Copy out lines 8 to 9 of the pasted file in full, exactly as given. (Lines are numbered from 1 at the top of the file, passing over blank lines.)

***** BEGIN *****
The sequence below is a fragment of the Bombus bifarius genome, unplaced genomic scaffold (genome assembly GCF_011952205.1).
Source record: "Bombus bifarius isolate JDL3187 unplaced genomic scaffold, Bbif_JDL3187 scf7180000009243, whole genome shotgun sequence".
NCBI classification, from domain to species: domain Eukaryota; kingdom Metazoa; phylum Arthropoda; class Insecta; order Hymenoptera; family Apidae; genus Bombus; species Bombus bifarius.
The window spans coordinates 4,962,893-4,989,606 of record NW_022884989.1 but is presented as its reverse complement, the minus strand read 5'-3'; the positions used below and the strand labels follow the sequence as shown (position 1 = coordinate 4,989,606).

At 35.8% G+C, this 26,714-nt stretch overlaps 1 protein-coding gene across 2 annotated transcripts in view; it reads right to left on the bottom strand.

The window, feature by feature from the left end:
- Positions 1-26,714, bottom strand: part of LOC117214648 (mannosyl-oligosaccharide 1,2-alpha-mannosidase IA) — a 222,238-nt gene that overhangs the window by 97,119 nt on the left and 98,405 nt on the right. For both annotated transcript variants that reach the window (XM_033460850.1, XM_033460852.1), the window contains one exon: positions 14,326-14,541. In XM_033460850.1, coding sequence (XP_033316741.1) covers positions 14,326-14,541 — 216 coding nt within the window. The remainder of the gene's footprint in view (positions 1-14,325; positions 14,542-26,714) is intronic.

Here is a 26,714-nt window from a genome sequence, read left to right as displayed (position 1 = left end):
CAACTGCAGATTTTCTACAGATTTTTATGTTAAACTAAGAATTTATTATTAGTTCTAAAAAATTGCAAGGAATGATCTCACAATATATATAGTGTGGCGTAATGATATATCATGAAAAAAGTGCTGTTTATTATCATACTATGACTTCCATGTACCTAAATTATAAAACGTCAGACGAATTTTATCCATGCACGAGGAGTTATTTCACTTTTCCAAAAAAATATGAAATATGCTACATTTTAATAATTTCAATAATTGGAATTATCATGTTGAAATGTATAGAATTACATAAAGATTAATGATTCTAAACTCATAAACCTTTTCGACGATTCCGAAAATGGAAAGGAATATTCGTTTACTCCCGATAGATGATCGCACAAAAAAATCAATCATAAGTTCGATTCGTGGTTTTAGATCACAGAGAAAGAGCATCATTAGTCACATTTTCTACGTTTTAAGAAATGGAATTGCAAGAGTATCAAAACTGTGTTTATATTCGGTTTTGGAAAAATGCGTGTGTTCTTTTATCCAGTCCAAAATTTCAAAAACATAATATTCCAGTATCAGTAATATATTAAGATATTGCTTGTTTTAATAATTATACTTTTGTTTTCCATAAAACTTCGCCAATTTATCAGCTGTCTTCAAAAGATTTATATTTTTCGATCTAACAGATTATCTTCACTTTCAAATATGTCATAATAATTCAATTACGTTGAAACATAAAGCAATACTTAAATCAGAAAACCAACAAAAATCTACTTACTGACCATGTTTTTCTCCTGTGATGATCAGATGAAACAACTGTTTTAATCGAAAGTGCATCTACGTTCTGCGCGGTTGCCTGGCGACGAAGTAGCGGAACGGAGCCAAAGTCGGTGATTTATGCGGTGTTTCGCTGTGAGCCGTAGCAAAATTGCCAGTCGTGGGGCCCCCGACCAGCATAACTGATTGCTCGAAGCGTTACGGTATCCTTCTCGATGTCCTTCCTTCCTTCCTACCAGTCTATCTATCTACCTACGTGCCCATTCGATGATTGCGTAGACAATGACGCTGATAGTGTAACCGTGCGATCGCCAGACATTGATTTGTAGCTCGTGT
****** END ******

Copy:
Here is a 26,714-nt window from a genome sequence, read left to right as displayed (position 1 = left end):
CAACTGCAGATTTTCTACAGATTTTTATGTTAAACTAAGAATTTATTATTAGTTCTAAAAAATTGCAAGGAATGATCTCACAATATATATAGTGTGGCGTAATGATATATCATGAAAAAAGTGCTGTTTATTATCATACTATGACTTCCATGTACCTAAATTATAAAACGTCAGACGAATTTTATCCATGCACGAGGAGTTATTTCACTTTTCCAAAAAAATATGAAATATGCTACATTTTAATAATTTCAATAATTGGAATTATCATGTTGAAATGTATAGAATTACATAAAGATTAATGATTCTAAACTCATAAACCTTTTCGACGATTCCGAAAATGGAAAGGAATATTCGTTTACTCCCGATAGATGATCGCACAAAAAAATCAATCATAAGTTCGATTCGTGGTTTTAGATCACAGAGAAAGAGCATCATTAGTCACATTTTCTACGTTTTAAGAAATGGAATTGCAAGAGTATCAAAACTGTGTTTATATTCGGTTTTGGAAAAATGCGTGTGTTCTTTTATCCAGTCCAAAATTTCAAAAACATAATATTCCAGTATCAGTAATATATTAAGATATTGCTTGTTTTAATAATTATACTTTTGTTTTCCATAAAACTTCGCCAATTTATCAGCTGTCTTCAAAAGATTTATATTTTTCGATCTAACAGATTATCTTCACTTTCAAATATGTCATAATAATTCAATTACGTTGAAACATAAAGCAATACTTAAATCAGAAAACCAACAAAAATCTACTTACTGACCATGTTTTTCTCCTGTGATGATCAGATGAAACAACTGTTTTAATCGAAAGTGCATCTACGTTCTGCGCGGTTGCCTGGCGACGAAGTAGCGGAACGGAGCCAAAGTCGGTGATTTATGCGGTGTTTCGCTGTGAGCCGTAGCAAAATTGCCAGTCGTGGGGCCCCCGACCAGCATAACTGATTGCTCGAAGCGTTACGGTATCCTTCTCGATGTCCTTCCTTCCTTCCTACCAGTCTATCTATCTACCTACGTGCCCATTCGATGATTGCGTAGACAATGACGCTGATAGTGTAACCGTGCGATCGCCAGACATTGATTTGTAGCTCGTGT